We’ve seen it before. Smoke rising thousands of feet into the air, the acrid smell of smoke, and tragic loss of forest, wildlife, property, and even human life.
The Hayman Fire, Waldo Canyon Fire, and the Black Forest Fire are not distant memories. The legacies of these events still affect us today in the form of flooding due to erosion, and will last for many years.
The blackened skeletal remains of once sweet smelling pines are a stark reminder that fire has passed this way.
Right now there are six forest fires burning in Colorado.
The Cold Creek Fire, west of Boulder is the only one that is 100 percent contained. It burned just over 500 acres and destroyed eight homes, including the home of two firefighters who were actively fighting the fire when they learned their home was gone. Two out of state campers were arrested and charged with third-degree arson for starting the blaze.
The Beaver Creek Fire burning north of Walden has burned about 22,294 acres. It is five percent contained. The fire, which started June 19, is the largest fire burning in Colorado. The fire is zero percent contained and the cause is still unknown.
The Hayden Pass Fire is burning near Coaldale, between Canon City and Salida, just outside our region. This is the fire that is sending smoke into Teller and El Paso Counties and is making many residents quite nervous.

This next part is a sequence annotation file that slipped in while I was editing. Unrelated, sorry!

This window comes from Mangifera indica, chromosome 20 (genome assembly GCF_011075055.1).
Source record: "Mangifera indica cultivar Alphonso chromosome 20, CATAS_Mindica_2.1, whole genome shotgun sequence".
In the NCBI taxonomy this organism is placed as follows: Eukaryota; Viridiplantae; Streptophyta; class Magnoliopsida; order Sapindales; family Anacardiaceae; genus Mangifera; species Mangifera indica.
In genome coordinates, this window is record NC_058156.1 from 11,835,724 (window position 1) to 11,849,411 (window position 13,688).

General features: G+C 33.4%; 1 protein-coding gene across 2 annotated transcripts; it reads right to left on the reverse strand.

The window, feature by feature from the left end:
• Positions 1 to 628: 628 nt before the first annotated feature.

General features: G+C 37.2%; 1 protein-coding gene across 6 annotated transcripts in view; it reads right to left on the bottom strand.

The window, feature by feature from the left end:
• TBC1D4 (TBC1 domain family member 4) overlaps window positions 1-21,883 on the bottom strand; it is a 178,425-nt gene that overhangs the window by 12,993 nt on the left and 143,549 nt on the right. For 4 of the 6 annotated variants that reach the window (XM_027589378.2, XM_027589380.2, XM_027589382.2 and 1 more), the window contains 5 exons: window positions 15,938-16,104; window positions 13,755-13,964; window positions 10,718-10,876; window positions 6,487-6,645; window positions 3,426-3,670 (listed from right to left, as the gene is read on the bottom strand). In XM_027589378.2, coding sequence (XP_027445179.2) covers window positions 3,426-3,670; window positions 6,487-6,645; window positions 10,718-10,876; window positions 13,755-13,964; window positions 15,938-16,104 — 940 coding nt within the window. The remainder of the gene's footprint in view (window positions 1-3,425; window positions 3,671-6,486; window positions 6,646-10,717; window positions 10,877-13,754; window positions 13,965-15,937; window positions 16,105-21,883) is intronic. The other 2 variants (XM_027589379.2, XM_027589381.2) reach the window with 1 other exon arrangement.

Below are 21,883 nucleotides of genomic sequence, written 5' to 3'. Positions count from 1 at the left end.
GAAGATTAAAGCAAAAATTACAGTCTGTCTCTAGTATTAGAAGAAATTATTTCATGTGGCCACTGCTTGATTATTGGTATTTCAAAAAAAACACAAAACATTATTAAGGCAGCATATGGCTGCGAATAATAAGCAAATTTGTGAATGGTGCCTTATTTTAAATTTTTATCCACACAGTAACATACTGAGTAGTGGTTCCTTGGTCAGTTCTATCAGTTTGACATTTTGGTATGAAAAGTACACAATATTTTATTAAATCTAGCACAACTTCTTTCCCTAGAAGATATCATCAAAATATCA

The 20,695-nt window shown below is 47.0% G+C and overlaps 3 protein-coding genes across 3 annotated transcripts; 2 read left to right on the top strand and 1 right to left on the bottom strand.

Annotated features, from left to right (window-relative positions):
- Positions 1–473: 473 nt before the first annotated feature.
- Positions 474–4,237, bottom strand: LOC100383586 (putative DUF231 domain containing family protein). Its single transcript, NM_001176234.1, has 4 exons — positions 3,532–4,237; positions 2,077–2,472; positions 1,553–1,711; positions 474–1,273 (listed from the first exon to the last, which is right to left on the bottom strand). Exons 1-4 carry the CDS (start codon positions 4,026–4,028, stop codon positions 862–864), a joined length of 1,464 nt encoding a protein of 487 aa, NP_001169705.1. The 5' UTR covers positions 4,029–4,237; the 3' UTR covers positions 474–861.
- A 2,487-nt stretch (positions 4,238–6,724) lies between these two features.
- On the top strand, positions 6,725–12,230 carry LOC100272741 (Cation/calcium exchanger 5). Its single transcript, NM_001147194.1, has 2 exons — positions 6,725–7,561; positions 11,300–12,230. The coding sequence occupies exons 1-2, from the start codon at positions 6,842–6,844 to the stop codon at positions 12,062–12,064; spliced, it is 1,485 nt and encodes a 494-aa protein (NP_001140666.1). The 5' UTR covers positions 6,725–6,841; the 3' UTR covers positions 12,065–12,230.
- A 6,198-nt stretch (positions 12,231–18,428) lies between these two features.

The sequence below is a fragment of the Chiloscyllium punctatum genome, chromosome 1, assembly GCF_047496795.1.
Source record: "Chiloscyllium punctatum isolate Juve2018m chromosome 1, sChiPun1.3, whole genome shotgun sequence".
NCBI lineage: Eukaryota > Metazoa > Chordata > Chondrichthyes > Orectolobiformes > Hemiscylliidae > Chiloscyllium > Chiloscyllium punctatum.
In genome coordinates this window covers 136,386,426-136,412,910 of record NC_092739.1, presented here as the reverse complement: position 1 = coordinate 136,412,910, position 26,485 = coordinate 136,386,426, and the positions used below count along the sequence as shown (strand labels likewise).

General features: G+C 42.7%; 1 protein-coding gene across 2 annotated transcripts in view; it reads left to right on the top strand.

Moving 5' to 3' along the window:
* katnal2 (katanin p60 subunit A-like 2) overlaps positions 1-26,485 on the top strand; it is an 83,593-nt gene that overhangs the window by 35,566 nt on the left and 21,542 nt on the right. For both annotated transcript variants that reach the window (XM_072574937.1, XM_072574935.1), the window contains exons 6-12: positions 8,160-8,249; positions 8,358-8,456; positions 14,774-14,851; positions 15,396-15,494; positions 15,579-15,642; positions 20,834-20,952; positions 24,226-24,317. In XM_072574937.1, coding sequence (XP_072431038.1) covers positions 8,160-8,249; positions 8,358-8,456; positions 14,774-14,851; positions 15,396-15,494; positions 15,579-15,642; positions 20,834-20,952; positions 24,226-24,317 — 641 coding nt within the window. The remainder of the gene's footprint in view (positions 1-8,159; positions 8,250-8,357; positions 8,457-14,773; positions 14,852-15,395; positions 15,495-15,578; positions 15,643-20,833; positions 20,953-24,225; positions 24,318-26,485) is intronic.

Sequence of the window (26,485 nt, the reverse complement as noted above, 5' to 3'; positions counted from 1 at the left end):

On Saturday morning, fire officials said it has now burned 16,204 acres since it was started by a lightning strike on July 8.
One hundred forty homes have been evacuated.
According to a report by Denver 7 news, Fremont County Sheriff Jim Beicker confirmed the first structure has been lost in the fire — a summer cabin in the Cottonwood Creek area.
Beicker said they are allowing homeowners who were first evacuated to return to their homes for a couple hours starting at 8 a.m. on Friday to grab belongings and check their properties. People evacuated from County Road 6, County Road 40 and the Fox Creek Subdivision must sign up at the entrance of their subdivisions by 5 p.m. Thursday to be escorted back to their homes.
The sheriff said if homeowners are unable to be there in time, they can have a neighbor sign-up for them.
Residents will need their I.D. and should be prepared to provide additional information to verify they live in the area. The sheriff said homeowners will be given two hours before they’re escorted back outside the evacuation area.
At this point, other people who have been evacuated from the fire will not be allowed back to their homes.
“Strong winds, dry conditions and the large volume of dead woody debris in the area contributed to this rapid growth,” according to Forest Service officials..
There are 442 fire personnel assigned to the fire.
Firefighters said they expect the fire to have significant growth and move south Thursday with big plumes and a northwest wind.
The Kelso Fire has burned 1,486 acres 40 miles south of Grand Junction.
The fire was sparked by lighting on June 14.